Thursday, July 10, 2008

7-9 Lesson

Arena, Sir Chubacca. Whatta horse.. whatta very very good horse.

All that time working with Romeo taught me one huge lesson - Getting up the gumption & courage to firmly thump on the horse of the day. Chewie's lunge warmup, even with side reins, has been really good. He's got a great Tigger Trot going on, and a nice gentle canter. It's almost impressive, watching him warm himself up, trot getting bigger & better by the stride, canter freeing up his rear end, then back to a nice floaty trot those dressage-horses-for-sale ads always talk about.

Climbed on, worked out my muscle-bugs on walk. As soon as I asked for trot, I got a sassy-pants. Two-year-old in the candy store aisle screaming, "Mom, I don't want to!!" So I did what I've been doing for about the last week, a firm slap just in front of his withers with one hand, reins in the other. Chewie tosses his head, throws his tail, gets back to work, and then lazily drifts back to a temper tantrum. A few slaps later, I have his attention.

Robin & I focused on GAG II & III, talking through the 2-loop serpentine. Solution? I was making it MUCH harder than it really is. We've been working so hard on difficult movements and walk, and trot, keeping the canter relaxed & simple, that the simple two loop was nearly too much for our minds. Robin jogged the pattern a few times, each direction, and my lightbulb brain clicked on. We also worked through GAG III's horrid "20M circle at trot, with 2-5 steps of walk when crossing the centerline", and made a plan for the next few days before Sunday's next lesson. I'm going to work on the transitions, but on the rail. Give the boy the chance to "trot off" for a while, get that good energy chi flowing, then ask for a brief transition at walk, 2-5 steps, and right back to trot, back to a solid "work". This will be less mentally taxing for him than the little "less than half a circle trot" he gets to do between one walk & the next on that 20M circle. The lightbulb also went off as Robin explained how to improve my up & down transitions without the head-tossing fits. They're slowed down, uber-mini half-halts. AH HAH! That clears it up! Subtle half-halts... so the HDS crew, designing this test, apparently decided that lower-level riders weren't developing good half-halts, and put the test together to teach them in a slower fashion. I get it now!!! Darn me for already learning what they are, already understanding them from a few cross-country course lessons, because again, I was over-thinking each transition.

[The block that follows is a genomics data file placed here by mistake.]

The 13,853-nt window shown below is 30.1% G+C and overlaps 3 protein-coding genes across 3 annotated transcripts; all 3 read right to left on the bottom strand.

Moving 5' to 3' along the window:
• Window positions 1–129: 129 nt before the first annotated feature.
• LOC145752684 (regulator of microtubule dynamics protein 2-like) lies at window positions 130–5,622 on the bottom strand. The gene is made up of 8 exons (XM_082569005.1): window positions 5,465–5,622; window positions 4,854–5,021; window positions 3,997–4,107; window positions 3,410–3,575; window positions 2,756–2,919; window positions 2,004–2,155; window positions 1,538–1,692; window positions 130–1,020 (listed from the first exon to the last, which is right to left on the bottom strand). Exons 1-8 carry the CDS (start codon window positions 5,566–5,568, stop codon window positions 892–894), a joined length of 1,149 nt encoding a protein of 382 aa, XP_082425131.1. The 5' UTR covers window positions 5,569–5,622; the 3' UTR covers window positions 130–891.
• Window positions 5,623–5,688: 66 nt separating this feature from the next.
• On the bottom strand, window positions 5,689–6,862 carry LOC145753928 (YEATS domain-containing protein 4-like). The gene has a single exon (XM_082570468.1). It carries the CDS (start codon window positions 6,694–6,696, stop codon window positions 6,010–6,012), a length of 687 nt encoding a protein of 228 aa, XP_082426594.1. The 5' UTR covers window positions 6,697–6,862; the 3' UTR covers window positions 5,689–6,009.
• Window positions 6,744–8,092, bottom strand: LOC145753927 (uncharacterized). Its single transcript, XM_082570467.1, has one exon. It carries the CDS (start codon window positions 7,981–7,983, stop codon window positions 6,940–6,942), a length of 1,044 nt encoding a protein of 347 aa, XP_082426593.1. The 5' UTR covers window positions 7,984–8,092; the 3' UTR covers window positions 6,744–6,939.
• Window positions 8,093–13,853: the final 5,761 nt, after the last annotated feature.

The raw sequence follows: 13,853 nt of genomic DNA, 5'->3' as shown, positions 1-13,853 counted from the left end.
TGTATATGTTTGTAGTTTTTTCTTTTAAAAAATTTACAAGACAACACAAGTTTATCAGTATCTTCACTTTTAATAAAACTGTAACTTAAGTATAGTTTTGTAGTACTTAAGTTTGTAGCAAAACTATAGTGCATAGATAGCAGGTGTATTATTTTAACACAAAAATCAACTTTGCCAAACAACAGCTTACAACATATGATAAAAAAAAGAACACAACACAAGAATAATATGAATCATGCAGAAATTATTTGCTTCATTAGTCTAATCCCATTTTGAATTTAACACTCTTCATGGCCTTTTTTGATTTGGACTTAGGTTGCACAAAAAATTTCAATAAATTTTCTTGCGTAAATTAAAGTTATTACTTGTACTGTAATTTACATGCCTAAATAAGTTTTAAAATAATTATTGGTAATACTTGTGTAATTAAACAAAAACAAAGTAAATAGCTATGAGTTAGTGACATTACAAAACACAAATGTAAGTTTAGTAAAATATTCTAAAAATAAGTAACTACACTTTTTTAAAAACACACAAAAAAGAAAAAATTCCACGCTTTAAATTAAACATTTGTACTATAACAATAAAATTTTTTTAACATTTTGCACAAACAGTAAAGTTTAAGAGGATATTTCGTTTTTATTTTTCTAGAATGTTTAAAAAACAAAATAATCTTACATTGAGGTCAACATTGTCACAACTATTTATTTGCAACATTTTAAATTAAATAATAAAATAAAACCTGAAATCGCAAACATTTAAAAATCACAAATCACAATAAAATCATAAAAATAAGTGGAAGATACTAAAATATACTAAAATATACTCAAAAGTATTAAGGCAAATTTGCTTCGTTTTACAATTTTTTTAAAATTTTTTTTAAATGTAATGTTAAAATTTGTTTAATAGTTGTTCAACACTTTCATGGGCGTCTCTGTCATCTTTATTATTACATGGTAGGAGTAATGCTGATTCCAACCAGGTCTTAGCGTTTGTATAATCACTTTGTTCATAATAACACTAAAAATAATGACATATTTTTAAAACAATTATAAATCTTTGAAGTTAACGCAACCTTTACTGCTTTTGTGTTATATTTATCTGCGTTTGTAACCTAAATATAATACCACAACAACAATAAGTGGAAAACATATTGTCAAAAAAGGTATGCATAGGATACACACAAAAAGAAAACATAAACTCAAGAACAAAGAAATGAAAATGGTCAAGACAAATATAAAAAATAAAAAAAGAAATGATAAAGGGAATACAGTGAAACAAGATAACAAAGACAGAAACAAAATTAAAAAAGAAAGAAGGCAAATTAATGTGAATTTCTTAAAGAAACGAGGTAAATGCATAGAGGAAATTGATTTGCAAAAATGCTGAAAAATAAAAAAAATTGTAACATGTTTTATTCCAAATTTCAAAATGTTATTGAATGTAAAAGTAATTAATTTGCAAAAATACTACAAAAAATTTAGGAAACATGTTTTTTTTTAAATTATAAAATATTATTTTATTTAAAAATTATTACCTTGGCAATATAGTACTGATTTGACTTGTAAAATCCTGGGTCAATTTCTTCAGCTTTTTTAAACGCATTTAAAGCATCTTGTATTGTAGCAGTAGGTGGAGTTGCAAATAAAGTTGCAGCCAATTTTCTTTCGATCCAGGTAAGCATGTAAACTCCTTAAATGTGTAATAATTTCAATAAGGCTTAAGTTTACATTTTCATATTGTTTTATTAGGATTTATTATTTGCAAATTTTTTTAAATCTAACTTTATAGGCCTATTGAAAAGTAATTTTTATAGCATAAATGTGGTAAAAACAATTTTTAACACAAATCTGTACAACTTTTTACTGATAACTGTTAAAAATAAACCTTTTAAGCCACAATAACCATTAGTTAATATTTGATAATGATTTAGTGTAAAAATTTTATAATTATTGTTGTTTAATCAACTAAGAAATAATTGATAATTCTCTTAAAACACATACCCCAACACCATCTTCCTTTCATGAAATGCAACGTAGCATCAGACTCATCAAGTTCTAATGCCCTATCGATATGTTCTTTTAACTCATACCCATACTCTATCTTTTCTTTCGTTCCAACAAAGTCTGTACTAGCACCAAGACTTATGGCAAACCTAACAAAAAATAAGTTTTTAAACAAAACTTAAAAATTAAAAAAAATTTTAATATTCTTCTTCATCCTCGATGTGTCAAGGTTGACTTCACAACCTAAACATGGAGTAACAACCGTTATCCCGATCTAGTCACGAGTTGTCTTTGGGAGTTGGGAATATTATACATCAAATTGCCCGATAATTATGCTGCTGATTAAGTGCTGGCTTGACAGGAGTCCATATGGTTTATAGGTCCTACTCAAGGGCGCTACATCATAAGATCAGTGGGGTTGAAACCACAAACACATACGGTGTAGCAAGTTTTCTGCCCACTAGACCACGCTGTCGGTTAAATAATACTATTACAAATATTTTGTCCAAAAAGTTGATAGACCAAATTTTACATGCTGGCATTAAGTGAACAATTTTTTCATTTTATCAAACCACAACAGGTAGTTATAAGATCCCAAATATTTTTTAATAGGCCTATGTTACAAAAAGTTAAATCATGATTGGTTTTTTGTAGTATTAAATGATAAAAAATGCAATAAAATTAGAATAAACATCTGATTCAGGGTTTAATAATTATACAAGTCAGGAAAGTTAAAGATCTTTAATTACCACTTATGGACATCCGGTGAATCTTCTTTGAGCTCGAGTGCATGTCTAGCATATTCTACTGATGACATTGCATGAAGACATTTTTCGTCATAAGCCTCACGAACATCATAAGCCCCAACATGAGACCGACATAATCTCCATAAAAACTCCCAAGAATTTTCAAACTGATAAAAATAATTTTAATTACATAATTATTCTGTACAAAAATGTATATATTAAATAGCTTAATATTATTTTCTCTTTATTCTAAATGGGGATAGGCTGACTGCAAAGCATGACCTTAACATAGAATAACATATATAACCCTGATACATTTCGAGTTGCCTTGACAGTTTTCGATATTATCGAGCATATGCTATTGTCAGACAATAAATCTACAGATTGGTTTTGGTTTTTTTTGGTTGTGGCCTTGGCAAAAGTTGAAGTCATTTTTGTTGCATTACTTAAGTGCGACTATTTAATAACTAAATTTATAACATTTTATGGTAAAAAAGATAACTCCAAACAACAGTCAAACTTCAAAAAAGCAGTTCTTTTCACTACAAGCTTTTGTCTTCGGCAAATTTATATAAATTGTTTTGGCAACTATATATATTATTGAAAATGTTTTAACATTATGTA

The newspaper crew, in all their liberal-gibberish garbage, says the rains are coming to a close for us for a while. Let's hope they're right - the show's in about a week & half, and I can't afford too many more "right light for the weather days".

It's "Friday" at work - I'm off tomorrow, and I'm grateful for that... Need the break. Anybody wanna hire a competent chemist? I've only got a small house, and an ark-ful of four legged family members to move... *giggle*


Pony Girl said...

Thanks for stopping by my blog! Looks like you are having a successful time learning to ride. Your geldings are gorgeous (oops, handsome! :)
Love that you ended the sassy- pants with a slap. Sometimes, my horse just needs a stern voice "ah-ah!" and then he knows I'm still up there and he has to mind.

Jennifer said...

Gorgeous... excellent ..

I'm going to tell Chewie that next time he's decked out in his turquoise polos & saddle pad...

Fairy-horse! :)